When it comes to the Happiness Index, Costa Rica ranks number one in the world. This small country abolished its army years ago and put the money into education, social security, and protection of its national parks. According to President Laura Chinchilla, these actions are the basis for why Costa Rica is the happiest country in the world. The results seem to speak for themselves. Its growing popularity as both a tourist destination and spot that expats, seeking a higher quality of life, are moving to is evidence that this small country is doing something right. If Costa Rica lives by the principle of attraction rather than promotion, it is attracting people from all over the world. Is this small Latin American country an example for the world to model? Continue reading…
Thursday, September 6th, 2012
Image Source: Telegraph.co.uk
A powerful 7.6 magnitude earthquake hit Costa Rica yesterday morning sending people scurrying into a brief panic before resuming regular daily life. It was the strongest earthquake to strike Costa Rica in 50 years. The quake hit some 25 miles under the surface so luckily the damage was minimal. It was felt as far as Panama and Nicaragua. At first, there was a tsunami warming issued but the warning has been called off. Areas did suffer power outages and structural damage to buildings and roads but the reported damage is minimal. Luckily, there were very few injuries. Overall for such a huge quake, there is very little clean up to do. The good news is that the waves are huge and surfers are heading to the beach especially along the Southern Pacific Coast. Continue reading…
Wednesday, September 5th, 2012
Image Source: Farmcostarica.com
Forest conservation efforts in the Osa Peninsula are critical to ensuring the balance of the planet’s ecosystem and species survival. The forest are the earth’s lungs. The Osa Peninsula is one of the most biologically intense places in the world. Preserving the Osa’s forest is critical to the many species that live in this area. Tropical forest cover less than 2% of the planets surface but are home to more than 50% of existing species. Osa Conservation and The National Resource Defense Council partnered up to undertake expansive reforestation efforts in this region to preserve this habitat for the incredibly rich diversity of plants, fauna and species that call this home. This Southern part of Costa Rica contains the last remnants of Central American Pacific tropical rain forest. 71% of the forest in the Peninsula is protected including Corcovado National Park and the surrounding reserves. Continue reading…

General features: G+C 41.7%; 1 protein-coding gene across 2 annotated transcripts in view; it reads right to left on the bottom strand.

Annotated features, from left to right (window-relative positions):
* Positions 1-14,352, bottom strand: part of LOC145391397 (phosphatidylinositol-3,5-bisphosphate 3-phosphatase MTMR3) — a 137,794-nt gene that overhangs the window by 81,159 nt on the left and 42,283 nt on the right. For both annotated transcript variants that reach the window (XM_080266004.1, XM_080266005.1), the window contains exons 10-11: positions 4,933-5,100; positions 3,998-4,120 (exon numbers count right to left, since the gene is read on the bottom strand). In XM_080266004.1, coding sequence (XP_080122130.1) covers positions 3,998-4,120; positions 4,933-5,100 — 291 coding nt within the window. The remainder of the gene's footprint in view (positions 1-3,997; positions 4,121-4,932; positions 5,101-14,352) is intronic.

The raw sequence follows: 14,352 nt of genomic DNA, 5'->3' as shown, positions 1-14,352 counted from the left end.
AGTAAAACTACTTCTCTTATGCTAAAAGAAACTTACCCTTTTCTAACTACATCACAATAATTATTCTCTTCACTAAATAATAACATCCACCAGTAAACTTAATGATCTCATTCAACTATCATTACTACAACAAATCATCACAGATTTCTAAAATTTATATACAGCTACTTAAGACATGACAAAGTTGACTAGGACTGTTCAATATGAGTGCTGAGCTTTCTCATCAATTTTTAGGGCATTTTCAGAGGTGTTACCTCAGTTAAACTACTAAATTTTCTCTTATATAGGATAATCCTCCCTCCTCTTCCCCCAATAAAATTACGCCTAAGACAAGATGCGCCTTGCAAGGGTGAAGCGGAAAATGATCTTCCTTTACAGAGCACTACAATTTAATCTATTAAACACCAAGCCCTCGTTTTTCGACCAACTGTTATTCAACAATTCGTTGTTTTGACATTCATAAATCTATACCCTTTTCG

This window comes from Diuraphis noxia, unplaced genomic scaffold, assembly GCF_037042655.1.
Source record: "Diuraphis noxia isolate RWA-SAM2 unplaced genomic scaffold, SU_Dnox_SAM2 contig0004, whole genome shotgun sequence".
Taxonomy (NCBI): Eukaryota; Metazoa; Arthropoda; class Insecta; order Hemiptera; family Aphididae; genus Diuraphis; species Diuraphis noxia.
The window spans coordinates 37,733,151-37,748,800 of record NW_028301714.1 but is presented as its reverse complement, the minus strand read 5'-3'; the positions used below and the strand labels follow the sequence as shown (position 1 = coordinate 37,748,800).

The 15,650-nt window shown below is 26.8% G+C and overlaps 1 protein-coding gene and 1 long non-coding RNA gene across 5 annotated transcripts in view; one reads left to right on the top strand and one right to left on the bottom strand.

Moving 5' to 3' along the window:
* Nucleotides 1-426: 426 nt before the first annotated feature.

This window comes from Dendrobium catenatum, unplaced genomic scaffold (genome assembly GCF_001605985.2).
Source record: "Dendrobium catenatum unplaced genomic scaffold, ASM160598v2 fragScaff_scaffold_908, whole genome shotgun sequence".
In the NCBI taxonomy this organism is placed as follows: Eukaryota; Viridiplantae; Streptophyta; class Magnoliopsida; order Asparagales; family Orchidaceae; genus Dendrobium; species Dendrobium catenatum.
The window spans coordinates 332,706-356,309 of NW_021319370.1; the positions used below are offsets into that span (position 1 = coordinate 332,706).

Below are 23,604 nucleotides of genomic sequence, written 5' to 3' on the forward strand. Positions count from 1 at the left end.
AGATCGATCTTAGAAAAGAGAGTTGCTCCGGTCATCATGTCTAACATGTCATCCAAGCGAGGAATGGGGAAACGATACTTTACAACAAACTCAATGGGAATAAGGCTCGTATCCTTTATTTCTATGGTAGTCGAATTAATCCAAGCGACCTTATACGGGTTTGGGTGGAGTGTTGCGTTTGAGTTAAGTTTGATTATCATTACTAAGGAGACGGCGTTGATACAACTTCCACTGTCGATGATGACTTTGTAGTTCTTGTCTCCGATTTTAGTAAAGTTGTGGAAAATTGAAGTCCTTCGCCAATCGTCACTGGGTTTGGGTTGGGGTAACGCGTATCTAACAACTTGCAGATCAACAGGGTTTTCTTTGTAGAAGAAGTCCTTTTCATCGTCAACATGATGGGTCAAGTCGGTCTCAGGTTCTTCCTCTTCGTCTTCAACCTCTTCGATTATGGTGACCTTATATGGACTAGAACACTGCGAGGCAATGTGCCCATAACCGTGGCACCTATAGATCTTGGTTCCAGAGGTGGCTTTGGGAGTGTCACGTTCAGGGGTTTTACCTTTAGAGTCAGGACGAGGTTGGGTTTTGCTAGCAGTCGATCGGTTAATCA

Tuesday, September 4th, 2012
A favorite thing to do when visiting the Osa Peninsula is taking a day hike ecotour to the Tigres Rivers, a former gold mining spot in Corcovado National Park. Exploring this former gold mining area is an adventure back in time. The region was a thriving area for gold prospectors who came here in droves to strike it rich beginning with the early settlers. Named by Columbus, “The Rich Coast,” the Osa Peninsula was famous for its abundance of gold deposits. In the 1930s, the discovery of gold triggered an economic boom. The Peninsula was one of Costa Rica’s largest gold bearing regions until the 1980s. At 21 karats, it is some of the world’s most pure gold. In the 1970s gold mining was declared illegal with the creation of Corcovado National Park. Continue reading…
Friday, August 31st, 2012
Image Source: Newgourmetrecipes.com
What’s for dinner? It’s a global question asked every night by people, but few ask, is it sustainable? Fish often finds it way to the dinner plate. Fish is a favorite food because it is brain food and low in calories helping to keep us healthy and in shape. However, most of us don’t think about the consequences of what we eat. The thought of whether of not our dinner plate is sustainable does not even cross the average mind. In the USA, you can pretty much eat anything you want anytime of the year.
For most anglers, the ability to catch a fish and then eat it is a very rewarding experience. Unsustainable commercial fishing practices threaten this tradition. For thousands of years, man has hunted for his dinner but without strong marine conservation programs, many game fish face extinction. Catch and release programs and sustainable fishing practices are implemented to protect vulnerable fish populations. Continue reading…
Friday, August 24th, 2012
Image Source: Reefstorockies.wordpress.com
For the adventurer ecotourist, Costa Rica is a prime spot for rappelling and if you are feeling super adventurous there is nothing like the rush from waterfall rappelling in Costa Rica. The thrill of jumping off a cliff with water rushing over your head is a once in a lifetime experience. Costa Rica is a world- renown haven of caves, beaches, mountains, waterfalls and endless trails. Hiking through a rainforest to a secluded waterfall where you ascend some 100ft to jump off a cliff into the water rushing down by a rope. The tougher the challenge, the bigger the rush. Rappelling is not for the faint hearted and definitely appeals to those with an adventuresome spirit. Continue reading…